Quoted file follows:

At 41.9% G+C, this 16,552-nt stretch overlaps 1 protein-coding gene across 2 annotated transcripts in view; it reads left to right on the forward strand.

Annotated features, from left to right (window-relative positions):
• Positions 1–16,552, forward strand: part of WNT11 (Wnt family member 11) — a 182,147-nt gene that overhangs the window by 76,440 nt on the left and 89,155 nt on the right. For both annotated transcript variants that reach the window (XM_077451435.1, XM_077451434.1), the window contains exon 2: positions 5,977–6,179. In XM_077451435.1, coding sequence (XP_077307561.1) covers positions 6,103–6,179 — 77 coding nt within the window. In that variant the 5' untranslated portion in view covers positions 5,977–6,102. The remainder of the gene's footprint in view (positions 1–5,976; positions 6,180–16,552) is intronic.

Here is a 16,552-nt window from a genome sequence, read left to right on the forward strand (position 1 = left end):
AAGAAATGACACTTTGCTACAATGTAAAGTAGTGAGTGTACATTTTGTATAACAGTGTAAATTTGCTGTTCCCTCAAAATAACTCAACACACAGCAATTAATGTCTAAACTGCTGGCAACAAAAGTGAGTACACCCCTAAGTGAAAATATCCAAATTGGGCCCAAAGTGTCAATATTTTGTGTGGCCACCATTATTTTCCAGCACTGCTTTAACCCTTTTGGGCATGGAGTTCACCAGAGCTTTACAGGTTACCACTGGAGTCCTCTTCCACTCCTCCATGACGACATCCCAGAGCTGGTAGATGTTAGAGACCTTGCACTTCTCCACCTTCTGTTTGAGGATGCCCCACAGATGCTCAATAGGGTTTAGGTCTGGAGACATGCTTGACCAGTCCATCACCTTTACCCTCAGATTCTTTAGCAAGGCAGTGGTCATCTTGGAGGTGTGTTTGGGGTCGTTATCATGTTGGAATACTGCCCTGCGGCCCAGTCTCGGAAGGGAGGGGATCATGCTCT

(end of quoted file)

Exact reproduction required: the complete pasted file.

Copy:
At 41.9% G+C, this 16,552-nt stretch overlaps 1 protein-coding gene across 2 annotated transcripts in view; it reads left to right on the forward strand.

Annotated features, from left to right (window-relative positions):
• Positions 1–16,552, forward strand: part of WNT11 (Wnt family member 11) — a 182,147-nt gene that overhangs the window by 76,440 nt on the left and 89,155 nt on the right. For both annotated transcript variants that reach the window (XM_077451435.1, XM_077451434.1), the window contains exon 2: positions 5,977–6,179. In XM_077451435.1, coding sequence (XP_077307561.1) covers positions 6,103–6,179 — 77 coding nt within the window. In that variant the 5' untranslated portion in view covers positions 5,977–6,102. The remainder of the gene's footprint in view (positions 1–5,976; positions 6,180–16,552) is intronic.

Here is a 16,552-nt window from a genome sequence, read left to right on the forward strand (position 1 = left end):
AAGAAATGACACTTTGCTACAATGTAAAGTAGTGAGTGTACATTTTGTATAACAGTGTAAATTTGCTGTTCCCTCAAAATAACTCAACACACAGCAATTAATGTCTAAACTGCTGGCAACAAAAGTGAGTACACCCCTAAGTGAAAATATCCAAATTGGGCCCAAAGTGTCAATATTTTGTGTGGCCACCATTATTTTCCAGCACTGCTTTAACCCTTTTGGGCATGGAGTTCACCAGAGCTTTACAGGTTACCACTGGAGTCCTCTTCCACTCCTCCATGACGACATCCCAGAGCTGGTAGATGTTAGAGACCTTGCACTTCTCCACCTTCTGTTTGAGGATGCCCCACAGATGCTCAATAGGGTTTAGGTCTGGAGACATGCTTGACCAGTCCATCACCTTTACCCTCAGATTCTTTAGCAAGGCAGTGGTCATCTTGGAGGTGTGTTTGGGGTCGTTATCATGTTGGAATACTGCCCTGCGGCCCAGTCTCGGAAGGGAGGGGATCATGCTCT